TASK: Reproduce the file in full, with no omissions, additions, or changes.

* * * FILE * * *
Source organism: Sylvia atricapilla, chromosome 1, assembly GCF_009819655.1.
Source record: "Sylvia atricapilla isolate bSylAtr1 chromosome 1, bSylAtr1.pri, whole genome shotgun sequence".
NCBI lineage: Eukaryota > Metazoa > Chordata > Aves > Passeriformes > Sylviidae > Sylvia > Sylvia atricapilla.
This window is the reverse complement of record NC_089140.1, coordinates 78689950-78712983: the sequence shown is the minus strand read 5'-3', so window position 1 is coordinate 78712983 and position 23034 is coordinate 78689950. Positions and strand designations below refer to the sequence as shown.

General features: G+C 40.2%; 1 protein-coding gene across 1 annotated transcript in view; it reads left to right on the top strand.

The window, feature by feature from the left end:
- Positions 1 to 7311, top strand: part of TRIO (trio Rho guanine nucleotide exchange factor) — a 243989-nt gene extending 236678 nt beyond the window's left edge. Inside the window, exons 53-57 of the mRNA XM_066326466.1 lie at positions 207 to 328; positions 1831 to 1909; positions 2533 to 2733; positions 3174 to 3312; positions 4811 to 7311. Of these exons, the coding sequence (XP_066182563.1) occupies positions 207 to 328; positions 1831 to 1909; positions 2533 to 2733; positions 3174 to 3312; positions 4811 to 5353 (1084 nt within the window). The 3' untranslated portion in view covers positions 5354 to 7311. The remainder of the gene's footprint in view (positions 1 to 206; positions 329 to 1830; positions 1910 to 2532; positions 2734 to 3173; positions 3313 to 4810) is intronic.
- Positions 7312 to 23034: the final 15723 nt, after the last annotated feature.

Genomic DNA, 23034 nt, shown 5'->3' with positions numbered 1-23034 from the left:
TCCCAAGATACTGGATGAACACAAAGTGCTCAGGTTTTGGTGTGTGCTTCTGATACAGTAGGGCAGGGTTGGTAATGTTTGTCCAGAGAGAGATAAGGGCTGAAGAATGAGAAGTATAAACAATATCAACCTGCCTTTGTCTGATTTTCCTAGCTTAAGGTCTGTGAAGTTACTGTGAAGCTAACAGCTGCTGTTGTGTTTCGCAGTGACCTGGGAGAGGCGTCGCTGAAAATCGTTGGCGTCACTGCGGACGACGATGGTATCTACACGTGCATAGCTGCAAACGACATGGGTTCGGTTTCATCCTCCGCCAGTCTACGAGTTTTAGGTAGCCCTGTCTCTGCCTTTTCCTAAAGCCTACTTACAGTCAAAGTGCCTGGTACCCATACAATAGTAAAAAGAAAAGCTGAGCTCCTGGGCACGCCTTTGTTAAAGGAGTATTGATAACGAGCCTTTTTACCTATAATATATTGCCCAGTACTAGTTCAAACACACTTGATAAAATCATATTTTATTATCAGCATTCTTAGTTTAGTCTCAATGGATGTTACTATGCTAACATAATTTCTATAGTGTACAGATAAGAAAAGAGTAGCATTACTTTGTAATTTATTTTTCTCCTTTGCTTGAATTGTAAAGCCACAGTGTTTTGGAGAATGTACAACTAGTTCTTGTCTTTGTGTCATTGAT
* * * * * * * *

Source organism: Sylvia atricapilla, chromosome 1, assembly GCF_009819655.1.
Source record: "Sylvia atricapilla isolate bSylAtr1 chromosome 1, bSylAtr1.pri, whole genome shotgun sequence".
NCBI lineage: Eukaryota > Metazoa > Chordata > Aves > Passeriformes > Sylviidae > Sylvia > Sylvia atricapilla.
This window is the reverse complement of record NC_089140.1, coordinates 78689950-78712983: the sequence shown is the minus strand read 5'-3', so window position 1 is coordinate 78712983 and position 23034 is coordinate 78689950. Positions and strand designations below refer to the sequence as shown.

General features: G+C 40.2%; 1 protein-coding gene across 1 annotated transcript in view; it reads left to right on the top strand.

The window, feature by feature from the left end:
- Positions 1 to 7311, top strand: part of TRIO (trio Rho guanine nucleotide exchange factor) — a 243989-nt gene extending 236678 nt beyond the window's left edge. Inside the window, exons 53-57 of the mRNA XM_066326466.1 lie at positions 207 to 328; positions 1831 to 1909; positions 2533 to 2733; positions 3174 to 3312; positions 4811 to 7311. Of these exons, the coding sequence (XP_066182563.1) occupies positions 207 to 328; positions 1831 to 1909; positions 2533 to 2733; positions 3174 to 3312; positions 4811 to 5353 (1084 nt within the window). The 3' untranslated portion in view covers positions 5354 to 7311. The remainder of the gene's footprint in view (positions 1 to 206; positions 329 to 1830; positions 1910 to 2532; positions 2734 to 3173; positions 3313 to 4810) is intronic.
- Positions 7312 to 23034: the final 15723 nt, after the last annotated feature.

Genomic DNA, 23034 nt, shown 5'->3' with positions numbered 1-23034 from the left:
TCCCAAGATACTGGATGAACACAAAGTGCTCAGGTTTTGGTGTGTGCTTCTGATACAGTAGGGCAGGGTTGGTAATGTTTGTCCAGAGAGAGATAAGGGCTGAAGAATGAGAAGTATAAACAATATCAACCTGCCTTTGTCTGATTTTCCTAGCTTAAGGTCTGTGAAGTTACTGTGAAGCTAACAGCTGCTGTTGTGTTTCGCAGTGACCTGGGAGAGGCGTCGCTGAAAATCGTTGGCGTCACTGCGGACGACGATGGTATCTACACGTGCATAGCTGCAAACGACATGGGTTCGGTTTCATCCTCCGCCAGTCTACGAGTTTTAGGTAGCCCTGTCTCTGCCTTTTCCTAAAGCCTACTTACAGTCAAAGTGCCTGGTACCCATACAATAGTAAAAAGAAAAGCTGAGCTCCTGGGCACGCCTTTGTTAAAGGAGTATTGATAACGAGCCTTTTTACCTATAATATATTGCCCAGTACTAGTTCAAACACACTTGATAAAATCATATTTTATTATCAGCATTCTTAGTTTAGTCTCAATGGATGTTACTATGCTAACATAATTTCTATAGTGTACAGATAAGAAAAGAGTAGCATTACTTTGTAATTTATTTTTCTCCTTTGCTTGAATTGTAAAGCCACAGTGTTTTGGAGAATGTACAACTAGTTCTTGTCTTTGTGTCATTGAT